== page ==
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Depending on the severity of the disorder, a number of different treatment options are available for patients with an overactive autonomic nervous system. This condition can be caused by another disorder, such as alcoholism or diabetes, and when possible, treating those diseases can completely cure the problems in the autonomic nervous system. For cases that appear spontaneously, there is no cure, though there are lifestyle changes and medications that can help patients deal with the adverse effects of these disorders. The type of treatment used often depends on the severity of the symptoms.
In some cases, a patient may develop an overactive autonomic nervous system because he or she has another medical problem. Alcoholism has been known to disrupt the function of this system, and in such a case, the treatment would involve refraining from alcohol and allowing the body time to heal from the damage caused by too much drinking. Patients with diabetes can also experience problems with the autonomic nervous system, and though this disease cannot be cured, managing it well can eliminate many of the symptoms. Some types of viral infections can also cause autonomic nervous system disorders, which may go away on their own once the infection has been suppressed.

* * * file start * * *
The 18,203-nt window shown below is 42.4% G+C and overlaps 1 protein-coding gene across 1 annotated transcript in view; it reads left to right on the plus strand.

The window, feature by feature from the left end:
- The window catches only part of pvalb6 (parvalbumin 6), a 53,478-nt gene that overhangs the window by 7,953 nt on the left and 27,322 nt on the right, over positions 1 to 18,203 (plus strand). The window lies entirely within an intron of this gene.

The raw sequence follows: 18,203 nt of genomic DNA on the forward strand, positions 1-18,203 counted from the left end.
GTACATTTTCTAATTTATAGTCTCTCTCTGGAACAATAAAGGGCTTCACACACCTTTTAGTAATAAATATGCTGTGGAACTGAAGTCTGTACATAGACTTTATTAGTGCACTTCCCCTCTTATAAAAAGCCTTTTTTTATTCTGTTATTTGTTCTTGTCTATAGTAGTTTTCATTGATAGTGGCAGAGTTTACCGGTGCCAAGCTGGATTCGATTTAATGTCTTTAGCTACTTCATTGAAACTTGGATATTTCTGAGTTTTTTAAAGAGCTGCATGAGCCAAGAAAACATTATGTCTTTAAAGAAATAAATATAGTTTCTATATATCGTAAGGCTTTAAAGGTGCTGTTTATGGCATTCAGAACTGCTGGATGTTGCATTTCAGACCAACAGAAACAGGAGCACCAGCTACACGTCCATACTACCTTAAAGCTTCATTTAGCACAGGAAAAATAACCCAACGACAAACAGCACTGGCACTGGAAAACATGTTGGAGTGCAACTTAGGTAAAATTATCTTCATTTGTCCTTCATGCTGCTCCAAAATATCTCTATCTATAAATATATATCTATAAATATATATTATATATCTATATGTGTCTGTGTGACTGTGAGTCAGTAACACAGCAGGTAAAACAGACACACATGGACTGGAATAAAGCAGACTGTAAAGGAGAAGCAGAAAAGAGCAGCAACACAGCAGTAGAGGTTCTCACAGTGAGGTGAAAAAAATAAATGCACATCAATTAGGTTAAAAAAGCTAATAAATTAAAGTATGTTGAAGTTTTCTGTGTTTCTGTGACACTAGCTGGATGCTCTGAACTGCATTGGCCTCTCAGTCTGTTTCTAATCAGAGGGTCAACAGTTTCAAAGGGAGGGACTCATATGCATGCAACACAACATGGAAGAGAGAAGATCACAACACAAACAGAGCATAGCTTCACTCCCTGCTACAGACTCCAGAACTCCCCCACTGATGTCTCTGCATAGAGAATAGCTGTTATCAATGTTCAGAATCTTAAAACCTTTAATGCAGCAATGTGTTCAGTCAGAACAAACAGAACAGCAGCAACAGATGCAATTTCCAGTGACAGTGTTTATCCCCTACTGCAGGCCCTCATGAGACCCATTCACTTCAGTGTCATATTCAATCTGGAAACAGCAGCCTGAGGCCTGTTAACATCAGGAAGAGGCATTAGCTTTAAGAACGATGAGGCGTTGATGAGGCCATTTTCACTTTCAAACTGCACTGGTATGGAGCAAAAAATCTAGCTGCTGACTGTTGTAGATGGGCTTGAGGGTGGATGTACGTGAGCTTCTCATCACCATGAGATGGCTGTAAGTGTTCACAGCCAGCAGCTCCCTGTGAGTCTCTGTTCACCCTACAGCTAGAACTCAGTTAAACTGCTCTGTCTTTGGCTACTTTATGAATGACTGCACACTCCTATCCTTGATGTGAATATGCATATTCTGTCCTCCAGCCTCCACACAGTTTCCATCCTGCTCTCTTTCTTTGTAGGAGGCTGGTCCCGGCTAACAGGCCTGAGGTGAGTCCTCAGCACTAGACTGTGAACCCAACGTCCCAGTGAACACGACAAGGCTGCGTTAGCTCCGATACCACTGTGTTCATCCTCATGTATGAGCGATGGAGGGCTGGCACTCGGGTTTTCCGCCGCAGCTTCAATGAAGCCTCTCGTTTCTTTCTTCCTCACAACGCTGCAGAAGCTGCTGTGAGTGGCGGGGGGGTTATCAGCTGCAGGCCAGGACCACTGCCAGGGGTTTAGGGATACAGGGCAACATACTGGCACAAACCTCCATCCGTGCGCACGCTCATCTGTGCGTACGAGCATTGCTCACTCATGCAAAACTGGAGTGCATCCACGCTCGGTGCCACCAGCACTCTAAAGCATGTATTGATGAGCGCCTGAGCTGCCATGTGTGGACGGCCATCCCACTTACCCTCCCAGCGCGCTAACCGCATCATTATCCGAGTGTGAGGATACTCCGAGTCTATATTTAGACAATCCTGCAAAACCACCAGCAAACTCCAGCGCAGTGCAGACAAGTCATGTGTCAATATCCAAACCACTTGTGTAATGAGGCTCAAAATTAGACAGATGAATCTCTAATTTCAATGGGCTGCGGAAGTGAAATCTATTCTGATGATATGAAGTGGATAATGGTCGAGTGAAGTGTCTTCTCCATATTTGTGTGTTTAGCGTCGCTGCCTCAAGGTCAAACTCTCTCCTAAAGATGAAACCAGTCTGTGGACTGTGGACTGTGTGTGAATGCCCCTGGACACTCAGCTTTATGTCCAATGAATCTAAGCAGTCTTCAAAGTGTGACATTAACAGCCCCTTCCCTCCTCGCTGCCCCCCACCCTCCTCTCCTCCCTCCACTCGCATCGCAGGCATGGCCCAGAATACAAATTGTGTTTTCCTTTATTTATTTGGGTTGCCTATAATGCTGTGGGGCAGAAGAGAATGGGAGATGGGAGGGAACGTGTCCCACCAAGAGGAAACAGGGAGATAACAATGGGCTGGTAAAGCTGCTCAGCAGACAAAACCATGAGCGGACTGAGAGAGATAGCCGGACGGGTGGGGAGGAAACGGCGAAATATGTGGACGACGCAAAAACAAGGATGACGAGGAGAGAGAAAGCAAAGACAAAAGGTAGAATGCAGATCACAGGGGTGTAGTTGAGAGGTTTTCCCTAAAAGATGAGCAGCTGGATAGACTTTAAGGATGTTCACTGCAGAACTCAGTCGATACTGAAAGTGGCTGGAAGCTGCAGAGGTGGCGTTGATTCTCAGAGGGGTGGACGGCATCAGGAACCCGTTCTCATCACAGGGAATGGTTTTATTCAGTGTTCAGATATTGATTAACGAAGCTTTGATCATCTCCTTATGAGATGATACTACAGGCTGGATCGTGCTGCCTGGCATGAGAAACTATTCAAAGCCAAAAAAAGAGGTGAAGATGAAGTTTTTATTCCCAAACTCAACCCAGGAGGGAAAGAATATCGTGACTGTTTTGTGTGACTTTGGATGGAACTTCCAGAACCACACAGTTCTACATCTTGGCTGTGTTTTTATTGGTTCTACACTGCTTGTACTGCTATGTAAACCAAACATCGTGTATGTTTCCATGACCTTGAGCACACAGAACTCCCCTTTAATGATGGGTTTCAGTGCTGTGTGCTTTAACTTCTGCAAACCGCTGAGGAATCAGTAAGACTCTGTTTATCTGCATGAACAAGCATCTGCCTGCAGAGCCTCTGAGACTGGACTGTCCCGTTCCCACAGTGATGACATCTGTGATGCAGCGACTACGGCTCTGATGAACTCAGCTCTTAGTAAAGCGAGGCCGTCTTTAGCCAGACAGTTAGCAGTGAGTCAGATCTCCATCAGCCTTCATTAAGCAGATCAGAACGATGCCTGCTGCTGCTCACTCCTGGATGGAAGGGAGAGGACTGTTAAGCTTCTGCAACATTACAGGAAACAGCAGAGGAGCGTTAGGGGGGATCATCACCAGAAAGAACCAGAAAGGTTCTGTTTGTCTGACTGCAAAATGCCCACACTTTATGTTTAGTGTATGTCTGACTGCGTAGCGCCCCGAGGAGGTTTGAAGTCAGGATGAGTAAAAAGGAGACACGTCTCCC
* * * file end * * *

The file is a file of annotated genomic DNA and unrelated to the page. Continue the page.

In many cases, however, it is not possible to cure an overactive autonomic nervous system. Patients with certain genetic disorders; degenerative diseases, such as Parkinson's disease; or injuries that have damaged the parts of the brain that control the autonomic nervous system may have to manage this disorder for their entire lives. In mild cases that affect the patient only intermittently or that raise the blood pressure and heart rate only slightly, a patient may be able to manage the symptoms with stress reduction techniques. A proper diet, a high level of physical fitness, and a positive outlook on life can all help calm the patient and depress the flow of adrenaline that causes the system to overreact. Deep breathing and meditation are also helpful, especially when a patient is suffering from an attack.
More severe cases may require the use of medication or other medical intervention. Some medications can be used to lower the blood pressure and heart rate while others may help a patient feel less anxious. Surgical procedures that allow the heart to beat normally may also be available to patients with severe problems that affect the rhythm of the heart.